A second pipeline 10a is shown containing add circuits lla, multiply circuits 12a and divide circuits 13a. Each of circuits 11a, 12a and 13a receive inputs via channels 14a and 15a, channel receiving inputs from gate 26a (having a channel 270 receiving the A operand vector) and channel 15a receiving an input from gate 16a. Gate 16a receives a first input via channel 17a from the B operand vector. Gates 16a and 260 each receive a second input via channel 18a representative of machine zero. The output from pipeline 10a is taken via channel 19a to gates 16a, 20a and 260. Gate 20a provides an output via channel 21a to the buffer described in the aforementioned Hutson and Bethany application. The lower pipeline 10a and its associated gates 16a, 20a and 260 are identical to the upper pipeline 10 and its associated gates 16, 20 and 26. However, as shown in the drawing, the output from gate 20 taken via channel 22 is applied to gate 16a for purposes to be hereinafter explained.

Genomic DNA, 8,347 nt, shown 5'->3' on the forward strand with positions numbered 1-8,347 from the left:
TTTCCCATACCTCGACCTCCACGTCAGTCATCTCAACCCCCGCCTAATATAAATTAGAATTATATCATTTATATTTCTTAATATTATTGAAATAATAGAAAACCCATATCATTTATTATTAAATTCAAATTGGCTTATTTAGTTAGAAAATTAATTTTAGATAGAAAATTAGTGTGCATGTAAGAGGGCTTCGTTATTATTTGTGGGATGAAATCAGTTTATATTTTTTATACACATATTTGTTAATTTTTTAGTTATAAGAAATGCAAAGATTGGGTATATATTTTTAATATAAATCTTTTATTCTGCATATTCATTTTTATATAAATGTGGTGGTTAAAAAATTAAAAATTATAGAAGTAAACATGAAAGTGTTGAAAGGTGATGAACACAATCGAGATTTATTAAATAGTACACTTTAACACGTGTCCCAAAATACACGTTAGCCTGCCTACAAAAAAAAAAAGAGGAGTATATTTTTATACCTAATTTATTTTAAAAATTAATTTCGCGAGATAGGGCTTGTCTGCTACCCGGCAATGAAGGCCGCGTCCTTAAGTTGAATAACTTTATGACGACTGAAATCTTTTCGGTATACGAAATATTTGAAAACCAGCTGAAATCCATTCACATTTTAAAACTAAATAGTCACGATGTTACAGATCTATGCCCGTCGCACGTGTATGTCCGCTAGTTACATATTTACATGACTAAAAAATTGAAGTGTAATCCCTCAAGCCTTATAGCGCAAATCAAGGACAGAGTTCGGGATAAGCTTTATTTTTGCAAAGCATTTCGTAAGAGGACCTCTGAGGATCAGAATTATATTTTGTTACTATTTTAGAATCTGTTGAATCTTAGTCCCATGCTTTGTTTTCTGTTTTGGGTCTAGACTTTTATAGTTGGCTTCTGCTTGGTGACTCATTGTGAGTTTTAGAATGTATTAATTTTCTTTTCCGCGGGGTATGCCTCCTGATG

Function control 23 provides an output via channel 24 to the add, multiply and divide circuits l and a, and to macro control 25. Macro control 25 provides outputs to gates 16 and 16a, 20 and 20a, and 26 and 26a.
The operation of the apparatus may best be explained by describing various functions accomplished by the apparatus.
SUM
A sum operation on a vector is an operation to obtain the sum of all operands of the vector. Thus, to sum the A operand vector, each operand of the vector is summed to derive C=A ,+A +A +A, +A,,. To accomplish this function, the A operands (A,, A A A,,) are continuously streamed into pipeline 10 via channel 14. Function control 23 is set to provide an output via channel 24 indicative of a sum operation, such output gating add circuit 11 in pipeline 10 and macro control 25. Macro control 25 will gate gates 16, 20 and 26 as hereinafter explained.